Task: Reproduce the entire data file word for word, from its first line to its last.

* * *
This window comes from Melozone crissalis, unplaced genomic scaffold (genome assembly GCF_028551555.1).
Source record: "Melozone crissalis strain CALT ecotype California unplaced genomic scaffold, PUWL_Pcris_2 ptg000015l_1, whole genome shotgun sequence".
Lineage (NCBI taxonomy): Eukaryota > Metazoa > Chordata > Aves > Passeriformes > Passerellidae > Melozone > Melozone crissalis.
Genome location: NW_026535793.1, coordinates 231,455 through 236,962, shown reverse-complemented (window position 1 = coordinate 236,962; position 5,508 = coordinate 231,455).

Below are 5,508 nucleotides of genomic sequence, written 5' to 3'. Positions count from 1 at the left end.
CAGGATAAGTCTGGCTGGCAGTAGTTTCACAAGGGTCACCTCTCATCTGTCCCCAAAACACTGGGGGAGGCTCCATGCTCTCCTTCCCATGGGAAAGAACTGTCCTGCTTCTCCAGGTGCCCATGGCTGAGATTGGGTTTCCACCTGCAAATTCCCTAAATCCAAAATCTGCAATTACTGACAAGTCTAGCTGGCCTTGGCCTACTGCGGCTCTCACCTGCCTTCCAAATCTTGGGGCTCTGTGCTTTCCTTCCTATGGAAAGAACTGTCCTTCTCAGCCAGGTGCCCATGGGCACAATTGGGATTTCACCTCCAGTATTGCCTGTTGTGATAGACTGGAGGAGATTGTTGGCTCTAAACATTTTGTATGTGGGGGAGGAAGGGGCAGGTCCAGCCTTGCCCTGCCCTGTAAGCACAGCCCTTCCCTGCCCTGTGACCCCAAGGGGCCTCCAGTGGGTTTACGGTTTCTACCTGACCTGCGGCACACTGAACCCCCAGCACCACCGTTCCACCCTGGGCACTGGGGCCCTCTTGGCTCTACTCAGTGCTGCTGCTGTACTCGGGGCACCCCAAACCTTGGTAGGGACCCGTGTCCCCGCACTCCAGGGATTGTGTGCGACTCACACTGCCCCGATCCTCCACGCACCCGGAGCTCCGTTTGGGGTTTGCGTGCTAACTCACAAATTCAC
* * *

This window comes from Melozone crissalis, unplaced genomic scaffold (genome assembly GCF_028551555.1).
Source record: "Melozone crissalis strain CALT ecotype California unplaced genomic scaffold, PUWL_Pcris_2 ptg000015l_1, whole genome shotgun sequence".
Lineage (NCBI taxonomy): Eukaryota > Metazoa > Chordata > Aves > Passeriformes > Passerellidae > Melozone > Melozone crissalis.
Genome location: NW_026535793.1, coordinates 231,455 through 236,962, shown reverse-complemented (window position 1 = coordinate 236,962; position 5,508 = coordinate 231,455).

Below are 5,508 nucleotides of genomic sequence, written 5' to 3'. Positions count from 1 at the left end.
CAGGATAAGTCTGGCTGGCAGTAGTTTCACAAGGGTCACCTCTCATCTGTCCCCAAAACACTGGGGGAGGCTCCATGCTCTCCTTCCCATGGGAAAGAACTGTCCTGCTTCTCCAGGTGCCCATGGCTGAGATTGGGTTTCCACCTGCAAATTCCCTAAATCCAAAATCTGCAATTACTGACAAGTCTAGCTGGCCTTGGCCTACTGCGGCTCTCACCTGCCTTCCAAATCTTGGGGCTCTGTGCTTTCCTTCCTATGGAAAGAACTGTCCTTCTCAGCCAGGTGCCCATGGGCACAATTGGGATTTCACCTCCAGTATTGCCTGTTGTGATAGACTGGAGGAGATTGTTGGCTCTAAACATTTTGTATGTGGGGGAGGAAGGGGCAGGTCCAGCCTTGCCCTGCCCTGTAAGCACAGCCCTTCCCTGCCCTGTGACCCCAAGGGGCCTCCAGTGGGTTTACGGTTTCTACCTGACCTGCGGCACACTGAACCCCCAGCACCACCGTTCCACCCTGGGCACTGGGGCCCTCTTGGCTCTACTCAGTGCTGCTGCTGTACTCGGGGCACCCCAAACCTTGGTAGGGACCCGTGTCCCCGCACTCCAGGGATTGTGTGCGACTCACACTGCCCCGATCCTCCACGCACCCGGAGCTCCGTTTGGGGTTTGCGTGCTAACTCACAAATTCAC